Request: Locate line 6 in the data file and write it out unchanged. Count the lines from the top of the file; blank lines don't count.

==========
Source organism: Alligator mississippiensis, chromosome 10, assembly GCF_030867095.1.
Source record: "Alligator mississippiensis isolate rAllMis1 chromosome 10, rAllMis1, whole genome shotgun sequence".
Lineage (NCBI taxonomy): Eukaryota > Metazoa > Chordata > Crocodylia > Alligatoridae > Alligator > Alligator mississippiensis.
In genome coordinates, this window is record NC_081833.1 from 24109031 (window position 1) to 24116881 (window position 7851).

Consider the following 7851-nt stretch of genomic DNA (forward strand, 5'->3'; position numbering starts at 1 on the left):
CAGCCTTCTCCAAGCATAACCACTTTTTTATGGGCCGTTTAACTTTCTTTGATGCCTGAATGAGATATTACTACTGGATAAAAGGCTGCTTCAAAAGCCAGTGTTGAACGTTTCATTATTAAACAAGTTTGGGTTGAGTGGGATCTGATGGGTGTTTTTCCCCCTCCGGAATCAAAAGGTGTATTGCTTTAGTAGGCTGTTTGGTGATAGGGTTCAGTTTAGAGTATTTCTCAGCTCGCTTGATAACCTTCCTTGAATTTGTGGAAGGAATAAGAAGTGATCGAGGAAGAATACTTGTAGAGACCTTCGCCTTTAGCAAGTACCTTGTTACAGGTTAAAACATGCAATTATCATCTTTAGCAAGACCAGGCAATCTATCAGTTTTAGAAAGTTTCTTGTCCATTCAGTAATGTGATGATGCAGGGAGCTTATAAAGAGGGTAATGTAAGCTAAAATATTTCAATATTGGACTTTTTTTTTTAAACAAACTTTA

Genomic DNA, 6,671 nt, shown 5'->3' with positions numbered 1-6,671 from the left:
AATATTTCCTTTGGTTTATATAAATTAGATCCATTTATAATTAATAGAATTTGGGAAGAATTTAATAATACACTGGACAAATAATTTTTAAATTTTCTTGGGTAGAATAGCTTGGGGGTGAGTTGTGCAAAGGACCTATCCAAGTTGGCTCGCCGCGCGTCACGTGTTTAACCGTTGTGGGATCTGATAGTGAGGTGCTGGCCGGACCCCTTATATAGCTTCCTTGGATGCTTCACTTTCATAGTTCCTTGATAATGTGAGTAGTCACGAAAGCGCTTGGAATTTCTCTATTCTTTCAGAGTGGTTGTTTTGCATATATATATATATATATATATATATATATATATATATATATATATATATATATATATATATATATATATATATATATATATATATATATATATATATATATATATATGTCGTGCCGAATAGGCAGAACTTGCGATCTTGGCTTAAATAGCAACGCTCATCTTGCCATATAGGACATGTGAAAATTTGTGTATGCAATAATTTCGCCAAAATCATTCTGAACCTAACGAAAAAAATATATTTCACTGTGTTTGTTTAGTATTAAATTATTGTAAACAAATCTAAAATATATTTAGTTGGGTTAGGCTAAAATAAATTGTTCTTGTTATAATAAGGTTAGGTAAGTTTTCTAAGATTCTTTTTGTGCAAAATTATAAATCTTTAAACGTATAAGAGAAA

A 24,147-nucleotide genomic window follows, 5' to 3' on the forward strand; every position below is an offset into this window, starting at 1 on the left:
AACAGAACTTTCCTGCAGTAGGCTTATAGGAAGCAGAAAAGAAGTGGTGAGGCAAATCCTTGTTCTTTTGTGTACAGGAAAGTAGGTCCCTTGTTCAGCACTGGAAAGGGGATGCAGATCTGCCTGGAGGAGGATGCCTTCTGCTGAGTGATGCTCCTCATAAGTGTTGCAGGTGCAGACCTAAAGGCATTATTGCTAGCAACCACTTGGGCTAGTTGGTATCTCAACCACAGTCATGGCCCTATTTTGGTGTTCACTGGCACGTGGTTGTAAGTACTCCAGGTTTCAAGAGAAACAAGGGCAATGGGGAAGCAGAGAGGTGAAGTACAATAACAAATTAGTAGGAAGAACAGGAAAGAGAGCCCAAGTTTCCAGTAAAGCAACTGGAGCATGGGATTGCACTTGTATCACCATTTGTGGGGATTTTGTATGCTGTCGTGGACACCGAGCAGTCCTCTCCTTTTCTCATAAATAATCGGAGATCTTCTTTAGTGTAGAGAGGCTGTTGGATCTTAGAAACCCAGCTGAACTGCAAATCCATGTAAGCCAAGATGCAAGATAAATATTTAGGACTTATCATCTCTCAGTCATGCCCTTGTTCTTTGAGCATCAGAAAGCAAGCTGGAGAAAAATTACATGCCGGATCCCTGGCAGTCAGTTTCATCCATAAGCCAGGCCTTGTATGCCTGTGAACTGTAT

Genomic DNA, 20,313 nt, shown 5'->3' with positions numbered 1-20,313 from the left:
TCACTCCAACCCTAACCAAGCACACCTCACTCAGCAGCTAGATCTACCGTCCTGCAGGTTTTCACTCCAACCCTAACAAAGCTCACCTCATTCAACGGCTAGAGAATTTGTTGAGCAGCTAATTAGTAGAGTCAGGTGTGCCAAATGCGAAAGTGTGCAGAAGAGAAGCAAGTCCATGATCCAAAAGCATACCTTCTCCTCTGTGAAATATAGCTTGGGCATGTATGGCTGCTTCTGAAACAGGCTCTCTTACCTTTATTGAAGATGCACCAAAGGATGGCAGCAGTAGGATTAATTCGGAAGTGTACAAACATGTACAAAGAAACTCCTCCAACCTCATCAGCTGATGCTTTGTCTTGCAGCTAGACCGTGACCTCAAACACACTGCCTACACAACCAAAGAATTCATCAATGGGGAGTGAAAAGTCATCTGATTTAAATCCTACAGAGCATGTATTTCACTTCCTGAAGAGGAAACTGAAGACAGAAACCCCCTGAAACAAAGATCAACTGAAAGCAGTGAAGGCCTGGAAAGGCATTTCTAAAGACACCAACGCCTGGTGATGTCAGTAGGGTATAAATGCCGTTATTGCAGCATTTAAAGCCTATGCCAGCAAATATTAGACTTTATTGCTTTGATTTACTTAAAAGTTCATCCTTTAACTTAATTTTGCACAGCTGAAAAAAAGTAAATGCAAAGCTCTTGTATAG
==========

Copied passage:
CAGCCTTCTCCAAGCATAACCACTTTTTTATGGGCCGTTTAACTTTCTTTGATGCCTGAATGAGATATTACTACTGGATAAAAGGCTGCTTCAAAAGCCAGTGTTGAACGTTTCATTATTAAACAAGTTTGGGTTGAGTGGGATCTGATGGGTGTTTTTCCCCCTCCGGAATCAAAAGGTGTATTGCTTTAGTAGGCTGTTTGGTGATAGGGTTCAGTTTAGAGTATTTCTCAGCTCGCTTGATAACCTTCCTTGAATTTGTGGAAGGAATAAGAAGTGATCGAGGAAGAATACTTGTAGAGACCTTCGCCTTTAGCAAGTACCTTGTTACAGGTTAAAACATGCAATTATCATCTTTAGCAAGACCAGGCAATCTATCAGTTTTAGAAAGTTTCTTGTCCATTCAGTAATGTGATGATGCAGGGAGCTTATAAAGAGGGTAATGTAAGCTAAAATATTTCAATATTGGACTTTTTTTTTTAAACAAACTTTA